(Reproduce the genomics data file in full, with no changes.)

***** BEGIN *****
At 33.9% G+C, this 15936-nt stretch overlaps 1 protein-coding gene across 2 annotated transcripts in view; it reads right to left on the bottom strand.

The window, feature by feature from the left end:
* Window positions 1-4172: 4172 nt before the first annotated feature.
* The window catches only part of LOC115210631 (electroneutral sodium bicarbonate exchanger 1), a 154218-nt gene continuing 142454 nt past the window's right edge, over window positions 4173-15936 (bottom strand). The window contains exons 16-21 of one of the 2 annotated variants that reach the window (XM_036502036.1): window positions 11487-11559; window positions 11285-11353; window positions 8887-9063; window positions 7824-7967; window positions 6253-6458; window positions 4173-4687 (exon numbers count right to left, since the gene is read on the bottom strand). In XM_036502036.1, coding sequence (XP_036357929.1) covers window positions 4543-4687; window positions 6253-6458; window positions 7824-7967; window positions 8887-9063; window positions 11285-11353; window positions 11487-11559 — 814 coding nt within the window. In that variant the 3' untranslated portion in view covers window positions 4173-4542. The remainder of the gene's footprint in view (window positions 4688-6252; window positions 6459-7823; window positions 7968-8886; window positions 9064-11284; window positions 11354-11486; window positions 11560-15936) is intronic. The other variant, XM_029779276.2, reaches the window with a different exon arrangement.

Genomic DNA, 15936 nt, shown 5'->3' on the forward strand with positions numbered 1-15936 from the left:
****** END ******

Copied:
At 33.9% G+C, this 15936-nt stretch overlaps 1 protein-coding gene across 2 annotated transcripts in view; it reads right to left on the bottom strand.

The window, feature by feature from the left end:
* Window positions 1-4172: 4172 nt before the first annotated feature.
* The window catches only part of LOC115210631 (electroneutral sodium bicarbonate exchanger 1), a 154218-nt gene continuing 142454 nt past the window's right edge, over window positions 4173-15936 (bottom strand). The window contains exons 16-21 of one of the 2 annotated variants that reach the window (XM_036502036.1): window positions 11487-11559; window positions 11285-11353; window positions 8887-9063; window positions 7824-7967; window positions 6253-6458; window positions 4173-4687 (exon numbers count right to left, since the gene is read on the bottom strand). In XM_036502036.1, coding sequence (XP_036357929.1) covers window positions 4543-4687; window positions 6253-6458; window positions 7824-7967; window positions 8887-9063; window positions 11285-11353; window positions 11487-11559 — 814 coding nt within the window. In that variant the 3' untranslated portion in view covers window positions 4173-4542. The remainder of the gene's footprint in view (window positions 4688-6252; window positions 6459-7823; window positions 7968-8886; window positions 9064-11284; window positions 11354-11486; window positions 11560-15936) is intronic. The other variant, XM_029779276.2, reaches the window with a different exon arrangement.

Genomic DNA, 15936 nt, shown 5'->3' on the forward strand with positions numbered 1-15936 from the left: